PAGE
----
I’m just home from a weekend spent at one of my favorite places in the world: my fishing camp on the Chassahowitzka River. The camp is located on a one-acre island with three cabins on it. A boyhood friend owns the island and cabins, and I rent mine along a few other partners. I keep my boat at a marina up there, and we have to travel six miles out the river to reach the camp, which sits in the middle of a wildlife refuge. We have a generator, solar power, a gravity water system, and even an indoor toilet in our cabin. We also have a propane stove and refrigerator that work quite well.

My partner and I took two old friends up there with us this weekend. We drank some beer, did some fishing, and ate some great food. The weather was perfect: warm in the day and cool enough at night that we slept under blankets.

The picture I have posted here is a typical Chassahowitzka sunset, just beautiful. I’m so lucky to have my camp.


Happiness: 35% discount on my Prizm Books titles through March 31st ….

happinessHi, friends and readers:

One of my publishers, Prizm Books, is offering a 35% discount on my titles with them. This deal is good through March 31, 2016. It’s their way of saying “Happy Easter” to my readers. My Prizm titles are Josef Jaeger, Tyler Buckspan, and Becoming Andy Hunsinger. You can reach the Prizm site to purchase these books by clicking on the covers in the sidebar to the left here.

The discount coupon code is “easter2016”.


I’m jumping for joy. I just ran 1.5 miles ….

jumping in a fieldHi, friends and readers:

For almost forty years, beginning in my college days, I was a dedicated distance runner. I loved running and the way it made me feel afterward when my heart and lungs were pumping and those sweet endorphins flowed through my bloodstream, making me feel at peace with the world.

Sadly, those forty years of running destroyed both my knees, and after three arthroscopic knee surgeries my surgeon told me my running days were over, unless I wanted to undergo total knee replacement (TKR) surgery.

I said no to the TKR surgery for the longest time, but my knees got so bad I couldn’t hike or surf either, and those, along with running are among my favorite activities. So last year, on May 11th, I underwent bilateral TKRs. It has now been over ten months since the TKR surgery. I did all the required physical therapy, and I went to the gym three days per week to rebuild the muscle tissue in my legs that I lost from three months of being sedentary after surgery.

jump for joyToday, around three PM, I did my traditional, pre-run leg stretches, and then I went to the street and I ran 1.5 miles without stopping, and at a pretty good pace for a guy who hasn’t run in over four years. My knees felt great and so  did my legs, and when the run was over I felt so good.

I can run again!

This will be a life-changing situation for me. I plan to run three miles per day, four days per week. The other three days I’ll go to the YMCA for a workout and lap-swimming. I’ll be a picture of fitness in no time, and how good that will feel?

I’ve heard it said that distance running is addictive, and I guess I am evidence of that fact. But it’s a good addiction. It takes weight off you, it helps control your appetite, and it helps you sleep more soundly. My doctor knew I planned to resume distance running when he did my TKR surgery, so he gave me ultra-strong knee replacements that can withstand the pounding they’ll get when I run. I should be good for at least fifteen years, and that’s enough for me.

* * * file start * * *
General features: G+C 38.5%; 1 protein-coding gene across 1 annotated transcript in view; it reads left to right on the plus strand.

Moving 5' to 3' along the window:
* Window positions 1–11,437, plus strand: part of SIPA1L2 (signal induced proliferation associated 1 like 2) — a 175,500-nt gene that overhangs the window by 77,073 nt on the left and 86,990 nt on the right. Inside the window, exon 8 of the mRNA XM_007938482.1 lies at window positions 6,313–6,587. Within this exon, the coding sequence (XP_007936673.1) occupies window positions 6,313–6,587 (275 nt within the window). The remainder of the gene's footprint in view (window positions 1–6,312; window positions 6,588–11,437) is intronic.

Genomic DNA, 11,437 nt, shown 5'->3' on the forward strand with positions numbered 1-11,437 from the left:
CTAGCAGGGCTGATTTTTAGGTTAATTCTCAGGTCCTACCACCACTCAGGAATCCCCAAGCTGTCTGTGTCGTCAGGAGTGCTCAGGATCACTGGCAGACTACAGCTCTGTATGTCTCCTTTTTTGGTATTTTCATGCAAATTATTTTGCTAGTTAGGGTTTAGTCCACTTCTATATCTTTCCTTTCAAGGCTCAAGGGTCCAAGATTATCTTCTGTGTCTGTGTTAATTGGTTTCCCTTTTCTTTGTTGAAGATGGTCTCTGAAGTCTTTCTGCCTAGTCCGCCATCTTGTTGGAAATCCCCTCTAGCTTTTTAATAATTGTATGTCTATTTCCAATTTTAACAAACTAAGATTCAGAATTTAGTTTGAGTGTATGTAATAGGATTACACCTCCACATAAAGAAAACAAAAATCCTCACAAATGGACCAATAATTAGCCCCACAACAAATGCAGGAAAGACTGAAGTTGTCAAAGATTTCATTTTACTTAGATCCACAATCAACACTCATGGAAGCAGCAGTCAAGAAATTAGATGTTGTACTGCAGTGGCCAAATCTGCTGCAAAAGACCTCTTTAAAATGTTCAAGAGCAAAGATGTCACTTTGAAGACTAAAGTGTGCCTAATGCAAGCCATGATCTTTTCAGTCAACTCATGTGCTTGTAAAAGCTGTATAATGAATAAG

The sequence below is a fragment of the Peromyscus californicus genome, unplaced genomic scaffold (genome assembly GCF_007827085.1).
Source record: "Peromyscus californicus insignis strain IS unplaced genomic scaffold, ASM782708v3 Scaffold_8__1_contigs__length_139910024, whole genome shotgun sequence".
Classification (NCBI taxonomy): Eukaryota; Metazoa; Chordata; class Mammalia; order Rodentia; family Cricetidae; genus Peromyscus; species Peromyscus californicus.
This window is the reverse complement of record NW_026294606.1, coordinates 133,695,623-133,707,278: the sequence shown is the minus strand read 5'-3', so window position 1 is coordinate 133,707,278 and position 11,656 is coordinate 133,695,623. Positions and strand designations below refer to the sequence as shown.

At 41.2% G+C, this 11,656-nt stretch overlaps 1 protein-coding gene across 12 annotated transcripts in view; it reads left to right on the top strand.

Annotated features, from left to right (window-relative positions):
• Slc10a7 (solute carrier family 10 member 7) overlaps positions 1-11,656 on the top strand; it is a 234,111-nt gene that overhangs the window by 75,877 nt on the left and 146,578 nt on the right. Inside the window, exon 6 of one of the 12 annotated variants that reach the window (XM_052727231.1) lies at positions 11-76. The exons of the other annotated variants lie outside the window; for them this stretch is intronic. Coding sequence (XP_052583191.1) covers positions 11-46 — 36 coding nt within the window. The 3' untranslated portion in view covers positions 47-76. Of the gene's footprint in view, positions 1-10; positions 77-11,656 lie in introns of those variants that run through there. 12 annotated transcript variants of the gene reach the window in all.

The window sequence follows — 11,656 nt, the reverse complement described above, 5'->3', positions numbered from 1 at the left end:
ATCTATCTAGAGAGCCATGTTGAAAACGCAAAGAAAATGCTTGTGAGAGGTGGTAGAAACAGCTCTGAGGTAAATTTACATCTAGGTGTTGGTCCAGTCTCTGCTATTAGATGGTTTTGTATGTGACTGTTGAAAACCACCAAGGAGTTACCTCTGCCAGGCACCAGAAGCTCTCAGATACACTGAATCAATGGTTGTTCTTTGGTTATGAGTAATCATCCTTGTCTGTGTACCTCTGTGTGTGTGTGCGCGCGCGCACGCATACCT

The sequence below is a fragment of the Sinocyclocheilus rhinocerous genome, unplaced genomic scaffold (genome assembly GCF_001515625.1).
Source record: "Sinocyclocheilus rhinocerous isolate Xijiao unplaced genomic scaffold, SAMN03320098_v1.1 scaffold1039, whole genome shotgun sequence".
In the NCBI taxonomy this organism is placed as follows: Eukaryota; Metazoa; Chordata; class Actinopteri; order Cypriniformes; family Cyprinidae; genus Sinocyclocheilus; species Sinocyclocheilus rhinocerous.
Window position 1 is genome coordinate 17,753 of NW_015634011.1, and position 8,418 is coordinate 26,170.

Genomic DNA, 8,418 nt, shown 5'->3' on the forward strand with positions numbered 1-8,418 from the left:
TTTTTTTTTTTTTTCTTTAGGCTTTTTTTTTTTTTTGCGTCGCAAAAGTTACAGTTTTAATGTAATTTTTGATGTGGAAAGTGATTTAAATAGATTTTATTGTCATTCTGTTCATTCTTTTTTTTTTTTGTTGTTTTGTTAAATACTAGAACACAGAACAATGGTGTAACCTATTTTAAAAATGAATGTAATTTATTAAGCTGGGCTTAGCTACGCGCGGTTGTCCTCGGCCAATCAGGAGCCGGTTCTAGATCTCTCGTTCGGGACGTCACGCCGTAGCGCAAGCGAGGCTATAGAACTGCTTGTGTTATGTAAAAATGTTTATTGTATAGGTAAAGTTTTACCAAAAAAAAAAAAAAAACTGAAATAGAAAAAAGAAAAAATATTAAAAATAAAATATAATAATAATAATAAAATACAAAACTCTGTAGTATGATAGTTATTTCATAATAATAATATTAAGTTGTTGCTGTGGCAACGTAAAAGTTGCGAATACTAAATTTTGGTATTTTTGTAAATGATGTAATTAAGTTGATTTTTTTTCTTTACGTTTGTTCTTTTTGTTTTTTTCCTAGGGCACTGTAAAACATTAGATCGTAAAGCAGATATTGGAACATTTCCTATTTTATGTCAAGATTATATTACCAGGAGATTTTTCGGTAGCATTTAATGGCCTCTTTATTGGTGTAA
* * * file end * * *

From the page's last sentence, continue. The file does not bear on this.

The joy of listening to my old vinyl LPs ….

after bahting at baxter'sHi, friends and readers:

I have a substantial collection of vinyl LP albums that date from the late 1960’s through the 1980’s. I continued to listen to them until several years ago when my turntable died, and then I listened only to CDs until my partner, considerate guy that he is, bought me a super-nice turntable for my birthday about two years ago. Since then I have listened to my vinyl quite often, and that’s what I am doing this evening.

One of my most beloved vinyl albums is one I bought my junior year of high school. I can still remember the day I bought the album, and even where I bought it–a record shop in west St. Petersburg. The album is a Jefferson Airplane recording released by RCA in 1967 titled After Bathing at Baxter’s. That’s the cover you see at the top of this post. I am listening to it as I write these words.

I have always taken good care of my vinyl, and my copy of After Bathing at Baxter’s hasn’t a single scratch on it. No hisses or pops. The sound quality is superb too. Every song on the album is unique, and a few are deeply psychedelic. I did quite a few mind-bending drugs as a college student in the early 1970’s, and I always liked listening to Baxter’s when I was tripping.

One of the great lines in the album’s song titled Wild Tyme says. “It’s a wild time; I’m doing things that haven’t got a name yet.” Ah, to be a 1960’s hippie again ….

I read the other day that the Airplane’s leader and co-founder, Paul Kantner, died in January 2016, at the age of seventy-four. It’s hard for me to believe, but then, when you do the math, Baxter’s is nearly fifty years old.

How time flies ….



Living on an island is the best ….

island livingHi, friends and readers:

Way back in the 1980’s I bought a three-unit apartment building on a barrier island west of St. Petersburg. It was only intended to be an investment; I never planned on living there. But after I retired I decided I wanted to live at the beach, so I remodeled two of the apartments and combined them into one, and then I moved out here in 2004.

I have never regretted my decision to live here. The sunsets and sunrises are spectacular. My neighbors are wonderful, and on weekdays it is dead quiet around here, which enables me to write with the doors and windows open during much of the year.

There is something magical about being surrounded by water; I think it has calming effect on us. I have lived here twelve years and yet I never take a single day out here for granted. I’ll be an island guy for the rest of my life.